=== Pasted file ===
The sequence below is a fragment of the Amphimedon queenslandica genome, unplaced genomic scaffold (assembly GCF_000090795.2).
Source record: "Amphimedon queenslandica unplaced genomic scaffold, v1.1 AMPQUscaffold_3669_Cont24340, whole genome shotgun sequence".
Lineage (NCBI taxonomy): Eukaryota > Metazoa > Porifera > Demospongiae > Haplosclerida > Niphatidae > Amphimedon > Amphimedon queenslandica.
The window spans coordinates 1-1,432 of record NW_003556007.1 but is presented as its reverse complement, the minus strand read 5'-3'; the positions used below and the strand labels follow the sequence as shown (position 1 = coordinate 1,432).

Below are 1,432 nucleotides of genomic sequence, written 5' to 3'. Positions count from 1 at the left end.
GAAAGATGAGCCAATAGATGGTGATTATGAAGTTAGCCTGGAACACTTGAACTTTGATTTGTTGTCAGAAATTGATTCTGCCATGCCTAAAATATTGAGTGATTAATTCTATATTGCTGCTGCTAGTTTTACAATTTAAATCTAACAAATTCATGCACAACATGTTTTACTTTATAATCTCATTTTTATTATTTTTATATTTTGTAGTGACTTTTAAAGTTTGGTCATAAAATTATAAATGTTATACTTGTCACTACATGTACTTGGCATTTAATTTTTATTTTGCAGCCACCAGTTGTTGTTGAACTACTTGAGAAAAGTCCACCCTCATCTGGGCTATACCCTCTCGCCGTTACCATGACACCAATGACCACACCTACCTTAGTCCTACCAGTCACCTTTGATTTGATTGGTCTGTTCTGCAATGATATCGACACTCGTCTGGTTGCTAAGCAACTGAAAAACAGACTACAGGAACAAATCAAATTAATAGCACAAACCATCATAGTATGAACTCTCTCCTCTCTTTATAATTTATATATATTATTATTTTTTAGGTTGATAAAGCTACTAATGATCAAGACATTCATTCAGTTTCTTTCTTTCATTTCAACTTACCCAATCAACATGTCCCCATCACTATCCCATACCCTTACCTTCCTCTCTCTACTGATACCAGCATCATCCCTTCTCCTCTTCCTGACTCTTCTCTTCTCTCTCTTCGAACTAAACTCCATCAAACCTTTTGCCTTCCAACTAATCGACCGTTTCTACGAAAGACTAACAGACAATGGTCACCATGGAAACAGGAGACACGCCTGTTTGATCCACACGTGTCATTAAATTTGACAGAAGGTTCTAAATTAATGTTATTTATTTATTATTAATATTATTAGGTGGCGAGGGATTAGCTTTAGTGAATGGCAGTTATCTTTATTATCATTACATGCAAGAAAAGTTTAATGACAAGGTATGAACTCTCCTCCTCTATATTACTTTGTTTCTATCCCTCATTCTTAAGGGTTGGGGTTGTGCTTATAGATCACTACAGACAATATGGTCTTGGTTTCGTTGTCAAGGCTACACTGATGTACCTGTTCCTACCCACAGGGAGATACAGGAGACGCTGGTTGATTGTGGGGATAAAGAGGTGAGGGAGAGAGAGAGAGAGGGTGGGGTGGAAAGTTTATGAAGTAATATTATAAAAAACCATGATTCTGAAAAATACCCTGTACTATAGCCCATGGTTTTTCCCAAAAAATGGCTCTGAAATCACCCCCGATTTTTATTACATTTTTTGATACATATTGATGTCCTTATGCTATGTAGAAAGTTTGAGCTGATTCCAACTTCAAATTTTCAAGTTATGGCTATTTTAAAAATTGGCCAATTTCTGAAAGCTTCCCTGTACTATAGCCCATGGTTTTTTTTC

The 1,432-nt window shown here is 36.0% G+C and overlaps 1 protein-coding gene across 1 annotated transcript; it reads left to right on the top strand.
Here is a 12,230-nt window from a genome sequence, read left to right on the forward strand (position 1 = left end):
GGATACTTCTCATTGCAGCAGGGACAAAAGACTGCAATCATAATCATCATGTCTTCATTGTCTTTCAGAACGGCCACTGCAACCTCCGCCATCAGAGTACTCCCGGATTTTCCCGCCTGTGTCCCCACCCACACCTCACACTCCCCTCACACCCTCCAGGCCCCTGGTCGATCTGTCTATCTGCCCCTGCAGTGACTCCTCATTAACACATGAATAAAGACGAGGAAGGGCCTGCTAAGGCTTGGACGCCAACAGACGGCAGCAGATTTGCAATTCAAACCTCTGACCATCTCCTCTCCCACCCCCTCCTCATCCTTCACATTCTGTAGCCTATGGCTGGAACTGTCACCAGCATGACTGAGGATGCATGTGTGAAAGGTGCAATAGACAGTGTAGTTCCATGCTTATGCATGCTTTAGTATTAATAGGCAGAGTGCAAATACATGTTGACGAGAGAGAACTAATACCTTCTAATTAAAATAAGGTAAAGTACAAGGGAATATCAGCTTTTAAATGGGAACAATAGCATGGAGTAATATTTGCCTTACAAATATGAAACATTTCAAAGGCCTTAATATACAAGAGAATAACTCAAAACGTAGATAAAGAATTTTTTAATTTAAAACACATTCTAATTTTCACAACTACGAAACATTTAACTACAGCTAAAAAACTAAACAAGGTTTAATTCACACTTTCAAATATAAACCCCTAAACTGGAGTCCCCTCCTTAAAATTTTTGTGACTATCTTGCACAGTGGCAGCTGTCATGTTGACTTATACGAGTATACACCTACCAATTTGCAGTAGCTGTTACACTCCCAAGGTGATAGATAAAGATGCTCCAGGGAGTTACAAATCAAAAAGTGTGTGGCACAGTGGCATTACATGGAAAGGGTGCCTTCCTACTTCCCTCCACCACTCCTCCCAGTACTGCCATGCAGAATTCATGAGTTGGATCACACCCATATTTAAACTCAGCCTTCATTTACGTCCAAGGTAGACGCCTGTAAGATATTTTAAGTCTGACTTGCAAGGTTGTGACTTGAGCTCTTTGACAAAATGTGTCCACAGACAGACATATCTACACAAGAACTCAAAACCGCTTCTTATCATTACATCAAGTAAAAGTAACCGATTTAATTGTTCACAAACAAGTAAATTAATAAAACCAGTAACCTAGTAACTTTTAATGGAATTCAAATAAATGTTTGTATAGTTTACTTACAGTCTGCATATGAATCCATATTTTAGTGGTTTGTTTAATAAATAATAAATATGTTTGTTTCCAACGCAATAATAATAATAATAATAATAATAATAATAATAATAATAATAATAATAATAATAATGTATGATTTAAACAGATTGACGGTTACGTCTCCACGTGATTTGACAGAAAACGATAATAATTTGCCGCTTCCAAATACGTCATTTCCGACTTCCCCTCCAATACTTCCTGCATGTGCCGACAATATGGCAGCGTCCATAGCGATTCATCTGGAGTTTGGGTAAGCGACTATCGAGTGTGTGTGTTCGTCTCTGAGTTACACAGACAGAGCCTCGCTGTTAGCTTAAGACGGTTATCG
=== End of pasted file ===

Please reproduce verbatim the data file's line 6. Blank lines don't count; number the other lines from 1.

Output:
GAAAGATGAGCCAATAGATGGTGATTATGAAGTTAGCCTGGAACACTTGAACTTTGATTTGTTGTCAGAAATTGATTCTGCCATGCCTAAAATATTGAGTGATTAATTCTATATTGCTGCTGCTAGTTTTACAATTTAAATCTAACAAATTCATGCACAACATGTTTTACTTTATAATCTCATTTTTATTATTTTTATATTTTGTAGTGACTTTTAAAGTTTGGTCATAAAATTATAAATGTTATACTTGTCACTACATGTACTTGGCATTTAATTTTTATTTTGCAGCCACCAGTTGTTGTTGAACTACTTGAGAAAAGTCCACCCTCATCTGGGCTATACCCTCTCGCCGTTACCATGACACCAATGACCACACCTACCTTAGTCCTACCAGTCACCTTTGATTTGATTGGTCTGTTCTGCAATGATATCGACACTCGTCTGGTTGCTAAGCAACTGAAAAACAGACTACAGGAACAAATCAAATTAATAGCACAAACCATCATAGTATGAACTCTCTCCTCTCTTTATAATTTATATATATTATTATTTTTTAGGTTGATAAAGCTACTAATGATCAAGACATTCATTCAGTTTCTTTCTTTCATTTCAACTTACCCAATCAACATGTCCCCATCACTATCCCATACCCTTACCTTCCTCTCTCTACTGATACCAGCATCATCCCTTCTCCTCTTCCTGACTCTTCTCTTCTCTCTCTTCGAACTAAACTCCATCAAACCTTTTGCCTTCCAACTAATCGACCGTTTCTACGAAAGACTAACAGACAATGGTCACCATGGAAACAGGAGACACGCCTGTTTGATCCACACGTGTCATTAAATTTGACAGAAGGTTCTAAATTAATGTTATTTATTTATTATTAATATTATTAGGTGGCGAGGGATTAGCTTTAGTGAATGGCAGTTATCTTTATTATCATTACATGCAAGAAAAGTTTAATGACAAGGTATGAACTCTCCTCCTCTATATTACTTTGTTTCTATCCCTCATTCTTAAGGGTTGGGGTTGTGCTTATAGATCACTACAGACAATATGGTCTTGGTTTCGTTGTCAAGGCTACACTGATGTACCTGTTCCTACCCACAGGGAGATACAGGAGACGCTGGTTGATTGTGGGGATAAAGAGGTGAGGGAGAGAGAGAGAGAGGGTGGGGTGGAAAGTTTATGAAGTAATATTATAAAAAACCATGATTCTGAAAAATACCCTGTACTATAGCCCATGGTTTTTCCCAAAAAATGGCTCTGAAATCACCCCCGATTTTTATTACATTTTTTGATACATATTGATGTCCTTATGCTATGTAGAAAGTTTGAGCTGATTCCAACTTCAAATTTTCAAGTTATGGCTATTTTAAAAATTGGCCAATTTCTGAAAGCTTCCCTGTACTATAGCCCATGGTTTTTTTTC